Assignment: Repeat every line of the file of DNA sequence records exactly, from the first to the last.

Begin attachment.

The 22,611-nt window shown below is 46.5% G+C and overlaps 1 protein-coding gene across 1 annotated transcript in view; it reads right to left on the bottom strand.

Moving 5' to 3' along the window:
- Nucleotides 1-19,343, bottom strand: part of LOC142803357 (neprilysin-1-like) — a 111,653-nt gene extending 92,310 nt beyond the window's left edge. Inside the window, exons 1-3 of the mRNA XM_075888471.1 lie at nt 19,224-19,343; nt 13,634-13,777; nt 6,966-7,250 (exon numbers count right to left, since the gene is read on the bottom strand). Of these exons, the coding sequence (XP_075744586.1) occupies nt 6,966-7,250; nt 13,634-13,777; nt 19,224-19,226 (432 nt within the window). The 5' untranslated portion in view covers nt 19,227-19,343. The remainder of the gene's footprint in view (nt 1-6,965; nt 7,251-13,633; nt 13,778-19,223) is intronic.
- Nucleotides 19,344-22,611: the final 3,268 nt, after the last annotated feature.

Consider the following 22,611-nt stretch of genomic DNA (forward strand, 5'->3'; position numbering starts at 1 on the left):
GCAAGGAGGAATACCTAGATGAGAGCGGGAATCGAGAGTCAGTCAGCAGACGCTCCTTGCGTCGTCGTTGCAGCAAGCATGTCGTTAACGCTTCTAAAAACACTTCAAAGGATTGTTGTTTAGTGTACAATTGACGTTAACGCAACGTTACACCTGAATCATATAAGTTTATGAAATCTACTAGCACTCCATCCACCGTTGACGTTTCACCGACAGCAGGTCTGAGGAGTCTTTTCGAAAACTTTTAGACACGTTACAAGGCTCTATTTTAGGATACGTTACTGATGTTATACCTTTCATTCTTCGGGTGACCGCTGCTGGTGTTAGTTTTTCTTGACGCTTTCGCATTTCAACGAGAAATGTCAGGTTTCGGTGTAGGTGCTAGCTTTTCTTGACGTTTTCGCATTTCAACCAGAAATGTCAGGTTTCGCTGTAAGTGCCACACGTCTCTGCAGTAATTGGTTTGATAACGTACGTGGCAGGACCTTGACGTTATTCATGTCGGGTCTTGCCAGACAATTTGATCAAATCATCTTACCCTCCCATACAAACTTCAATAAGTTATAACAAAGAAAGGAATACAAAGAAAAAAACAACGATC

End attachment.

The 22,611-nt window shown below is 46.5% G+C and overlaps 1 protein-coding gene across 1 annotated transcript in view; it reads right to left on the bottom strand.

Moving 5' to 3' along the window:
- Nucleotides 1-19,343, bottom strand: part of LOC142803357 (neprilysin-1-like) — a 111,653-nt gene extending 92,310 nt beyond the window's left edge. Inside the window, exons 1-3 of the mRNA XM_075888471.1 lie at nt 19,224-19,343; nt 13,634-13,777; nt 6,966-7,250 (exon numbers count right to left, since the gene is read on the bottom strand). Of these exons, the coding sequence (XP_075744586.1) occupies nt 6,966-7,250; nt 13,634-13,777; nt 19,224-19,226 (432 nt within the window). The 5' untranslated portion in view covers nt 19,227-19,343. The remainder of the gene's footprint in view (nt 1-6,965; nt 7,251-13,633; nt 13,778-19,223) is intronic.
- Nucleotides 19,344-22,611: the final 3,268 nt, after the last annotated feature.

Consider the following 22,611-nt stretch of genomic DNA (forward strand, 5'->3'; position numbering starts at 1 on the left):
GCAAGGAGGAATACCTAGATGAGAGCGGGAATCGAGAGTCAGTCAGCAGACGCTCCTTGCGTCGTCGTTGCAGCAAGCATGTCGTTAACGCTTCTAAAAACACTTCAAAGGATTGTTGTTTAGTGTACAATTGACGTTAACGCAACGTTACACCTGAATCATATAAGTTTATGAAATCTACTAGCACTCCATCCACCGTTGACGTTTCACCGACAGCAGGTCTGAGGAGTCTTTTCGAAAACTTTTAGACACGTTACAAGGCTCTATTTTAGGATACGTTACTGATGTTATACCTTTCATTCTTCGGGTGACCGCTGCTGGTGTTAGTTTTTCTTGACGCTTTCGCATTTCAACGAGAAATGTCAGGTTTCGGTGTAGGTGCTAGCTTTTCTTGACGTTTTCGCATTTCAACCAGAAATGTCAGGTTTCGCTGTAAGTGCCACACGTCTCTGCAGTAATTGGTTTGATAACGTACGTGGCAGGACCTTGACGTTATTCATGTCGGGTCTTGCCAGACAATTTGATCAAATCATCTTACCCTCCCATACAAACTTCAATAAGTTATAACAAAGAAAGGAATACAAAGAAAAAAACAACGATC